Use the smaller-sized text Use the larger-sized text Use the very large text

Odd Wisconsin Archive

The First Badgers-Gophers Game in Madison

The Badgers meet Minnesota on Saturday in the latest incarnation of a football rivalry dating back more than a century. The first Madison game was a long time coming and long-remembered.

Until 1894, the two teams had always played in Minnesota, and the Badgers had always lost. Gophers manager J.E. O'Brien repeatedly refused to play in Madison because he thought the Badgers weren't talented enought to be worth the expense of the trip. So in 1894 Wisconsin manager L.W. Myers offered O'Brien an incentive of $500 (twice what a game normally cost) to bring his team across the Mississippi.

Game Day

UW students painted the town red and white for the occasion and employees at local businesses wore red coats to show their spirit. Bleacher seats had to be built, because up to then spectators had simply stood next to the field (where Library Mall is now located). When the Gophers arrived, they were met by 500 red-and-white-clad students who escorted them to the Park Hotel for the night.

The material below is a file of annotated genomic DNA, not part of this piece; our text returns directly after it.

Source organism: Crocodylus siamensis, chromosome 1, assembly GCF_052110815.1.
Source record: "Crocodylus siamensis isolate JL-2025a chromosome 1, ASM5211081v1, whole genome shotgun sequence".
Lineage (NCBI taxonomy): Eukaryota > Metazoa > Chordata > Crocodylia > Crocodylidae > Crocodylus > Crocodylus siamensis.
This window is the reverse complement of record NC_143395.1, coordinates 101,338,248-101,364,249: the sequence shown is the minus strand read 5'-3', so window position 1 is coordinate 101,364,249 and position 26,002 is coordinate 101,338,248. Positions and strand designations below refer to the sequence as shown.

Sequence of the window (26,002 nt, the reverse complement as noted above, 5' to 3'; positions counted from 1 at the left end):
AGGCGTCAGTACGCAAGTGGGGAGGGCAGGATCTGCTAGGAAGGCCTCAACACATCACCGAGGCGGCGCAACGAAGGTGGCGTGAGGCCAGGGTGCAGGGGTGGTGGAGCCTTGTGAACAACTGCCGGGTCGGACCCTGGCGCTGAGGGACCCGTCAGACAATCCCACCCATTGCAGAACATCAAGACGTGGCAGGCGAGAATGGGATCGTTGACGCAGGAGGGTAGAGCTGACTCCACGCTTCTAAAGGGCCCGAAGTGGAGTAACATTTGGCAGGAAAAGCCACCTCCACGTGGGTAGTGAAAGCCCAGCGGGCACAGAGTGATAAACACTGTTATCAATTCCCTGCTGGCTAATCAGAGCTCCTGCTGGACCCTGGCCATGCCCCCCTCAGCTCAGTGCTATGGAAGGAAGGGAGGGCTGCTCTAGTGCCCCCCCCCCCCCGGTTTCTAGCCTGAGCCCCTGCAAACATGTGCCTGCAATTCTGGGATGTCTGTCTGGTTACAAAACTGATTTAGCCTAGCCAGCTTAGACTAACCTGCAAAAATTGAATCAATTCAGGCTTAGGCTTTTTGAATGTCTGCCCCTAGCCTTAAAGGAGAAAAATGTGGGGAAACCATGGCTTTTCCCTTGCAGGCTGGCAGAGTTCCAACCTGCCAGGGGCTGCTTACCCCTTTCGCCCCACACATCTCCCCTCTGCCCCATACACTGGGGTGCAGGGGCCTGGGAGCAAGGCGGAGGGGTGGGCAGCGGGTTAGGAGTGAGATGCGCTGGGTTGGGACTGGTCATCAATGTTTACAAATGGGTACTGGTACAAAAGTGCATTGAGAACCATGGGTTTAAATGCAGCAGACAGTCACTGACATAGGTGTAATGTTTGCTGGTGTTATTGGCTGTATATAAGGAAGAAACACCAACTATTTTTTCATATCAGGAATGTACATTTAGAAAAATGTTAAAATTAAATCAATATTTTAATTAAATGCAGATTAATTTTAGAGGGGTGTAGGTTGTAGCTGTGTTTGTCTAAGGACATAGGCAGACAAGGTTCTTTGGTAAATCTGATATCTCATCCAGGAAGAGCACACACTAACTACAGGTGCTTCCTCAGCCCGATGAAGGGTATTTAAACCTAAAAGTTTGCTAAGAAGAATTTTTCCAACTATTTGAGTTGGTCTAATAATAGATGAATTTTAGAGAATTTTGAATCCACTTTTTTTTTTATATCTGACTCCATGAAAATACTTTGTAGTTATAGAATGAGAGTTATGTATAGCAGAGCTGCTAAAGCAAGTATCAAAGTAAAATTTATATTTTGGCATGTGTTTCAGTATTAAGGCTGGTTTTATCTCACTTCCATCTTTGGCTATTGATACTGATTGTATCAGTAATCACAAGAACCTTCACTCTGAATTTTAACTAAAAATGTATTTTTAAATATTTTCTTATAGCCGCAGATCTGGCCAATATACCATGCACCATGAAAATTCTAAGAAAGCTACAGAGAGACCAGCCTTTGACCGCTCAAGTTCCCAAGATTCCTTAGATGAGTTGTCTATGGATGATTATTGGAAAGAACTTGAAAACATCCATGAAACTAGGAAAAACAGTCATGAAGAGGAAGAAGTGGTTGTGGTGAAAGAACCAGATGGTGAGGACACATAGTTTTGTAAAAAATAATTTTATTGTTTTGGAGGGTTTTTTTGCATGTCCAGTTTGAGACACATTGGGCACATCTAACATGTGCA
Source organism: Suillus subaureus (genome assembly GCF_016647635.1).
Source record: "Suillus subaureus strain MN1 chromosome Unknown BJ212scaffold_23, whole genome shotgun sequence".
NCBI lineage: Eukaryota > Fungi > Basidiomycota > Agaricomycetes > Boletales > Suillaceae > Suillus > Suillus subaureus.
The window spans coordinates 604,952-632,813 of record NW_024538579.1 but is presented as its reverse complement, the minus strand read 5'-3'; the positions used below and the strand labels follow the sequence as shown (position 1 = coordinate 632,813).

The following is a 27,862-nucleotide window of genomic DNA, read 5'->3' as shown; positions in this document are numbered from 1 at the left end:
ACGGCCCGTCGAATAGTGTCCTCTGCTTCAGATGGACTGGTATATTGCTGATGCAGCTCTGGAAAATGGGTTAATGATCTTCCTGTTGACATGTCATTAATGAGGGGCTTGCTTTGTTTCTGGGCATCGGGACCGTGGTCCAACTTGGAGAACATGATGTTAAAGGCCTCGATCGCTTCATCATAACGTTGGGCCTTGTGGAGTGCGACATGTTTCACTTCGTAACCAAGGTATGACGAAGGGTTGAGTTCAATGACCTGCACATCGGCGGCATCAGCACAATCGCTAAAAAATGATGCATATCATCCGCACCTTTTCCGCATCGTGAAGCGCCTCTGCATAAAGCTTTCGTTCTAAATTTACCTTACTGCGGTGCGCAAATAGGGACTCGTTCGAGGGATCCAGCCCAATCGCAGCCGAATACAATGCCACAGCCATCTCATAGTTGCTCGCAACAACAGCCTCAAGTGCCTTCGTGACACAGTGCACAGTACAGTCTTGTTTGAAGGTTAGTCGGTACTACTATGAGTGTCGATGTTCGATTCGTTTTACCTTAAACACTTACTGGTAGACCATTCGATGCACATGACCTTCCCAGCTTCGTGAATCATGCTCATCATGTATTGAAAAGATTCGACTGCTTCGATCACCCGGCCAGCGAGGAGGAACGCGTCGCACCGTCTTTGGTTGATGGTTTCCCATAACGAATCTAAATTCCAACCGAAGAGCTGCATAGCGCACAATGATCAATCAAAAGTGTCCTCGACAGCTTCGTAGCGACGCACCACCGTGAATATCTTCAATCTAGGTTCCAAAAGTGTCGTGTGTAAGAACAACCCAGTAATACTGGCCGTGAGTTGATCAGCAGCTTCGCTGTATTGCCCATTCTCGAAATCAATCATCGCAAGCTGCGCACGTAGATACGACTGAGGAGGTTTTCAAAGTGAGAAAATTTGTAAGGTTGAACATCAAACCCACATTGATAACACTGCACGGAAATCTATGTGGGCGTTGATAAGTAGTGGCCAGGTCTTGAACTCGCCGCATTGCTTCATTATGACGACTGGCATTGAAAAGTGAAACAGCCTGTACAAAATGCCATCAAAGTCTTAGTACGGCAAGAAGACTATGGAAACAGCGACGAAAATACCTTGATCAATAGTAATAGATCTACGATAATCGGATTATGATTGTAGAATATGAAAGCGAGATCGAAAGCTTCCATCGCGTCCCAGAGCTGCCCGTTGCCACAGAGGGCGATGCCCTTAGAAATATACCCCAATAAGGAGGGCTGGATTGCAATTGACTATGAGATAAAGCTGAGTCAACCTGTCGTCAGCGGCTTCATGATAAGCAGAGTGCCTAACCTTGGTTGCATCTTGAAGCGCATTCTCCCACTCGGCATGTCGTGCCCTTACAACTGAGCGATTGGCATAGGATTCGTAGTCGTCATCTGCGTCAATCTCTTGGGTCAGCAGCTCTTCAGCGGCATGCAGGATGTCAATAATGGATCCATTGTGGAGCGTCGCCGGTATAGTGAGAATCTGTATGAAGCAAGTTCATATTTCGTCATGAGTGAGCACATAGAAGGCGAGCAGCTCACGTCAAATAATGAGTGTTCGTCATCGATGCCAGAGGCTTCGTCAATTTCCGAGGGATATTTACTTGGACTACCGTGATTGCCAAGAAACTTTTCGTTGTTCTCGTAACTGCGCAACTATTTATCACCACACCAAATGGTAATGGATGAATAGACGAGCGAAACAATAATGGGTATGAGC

Game day was always recalled as a clash of epic proportions. The Minnesota fans arrived with their marching band and were greeted by thousands of screaming Badgers. There was hardly enough room for everyone to stand, and only a thin rope separated the spectators from the field itself. The state's best-known dignitaries attended, including Governor G.W. Peck, former Governor Lucius Fairchild, and Senator William F. Vilas. At kickoff, the crowd was estimated at nearly 8,000 people, an enormous number at the time.

An Epic Battle

The game began at 3:00pm and was brutal. The Badgers'left tackle dislocated his shoulder. Their quarterback was knocked in the head early on and seemed off balance for most of the game. The teams traded possessions again and again, and at half-time the score remained zero to zero. The stalemate continued until Badgers halfback Ikey Karel ran 40 yards for a touchdown. He sat down and wept afterwards.

Post-Game Celebrations

Then as now, students responded with a party. A bonfire was started on Langdon Street which burned all night. When students ran out of wood they ripped up the wooden sidewalk and tossed it on the flames. University president Charles K. Adams finally fell asleep to the voices ofsinging fans, and the college paper printed a special edition on red paper.

The players were cheered wherever they went and treated to an honorary meal of fried gopher. One hopes it was just chicken under a false name, but we'll never know. O'Brien and his Minnesota players presumably ate crow.

:: Posted in Curiosities on November 11, 2011
  • Questions about this page? Email us
  • Email this page to a friend
select text size Use the smaller-sized textUse the larger-sized textUse the very large text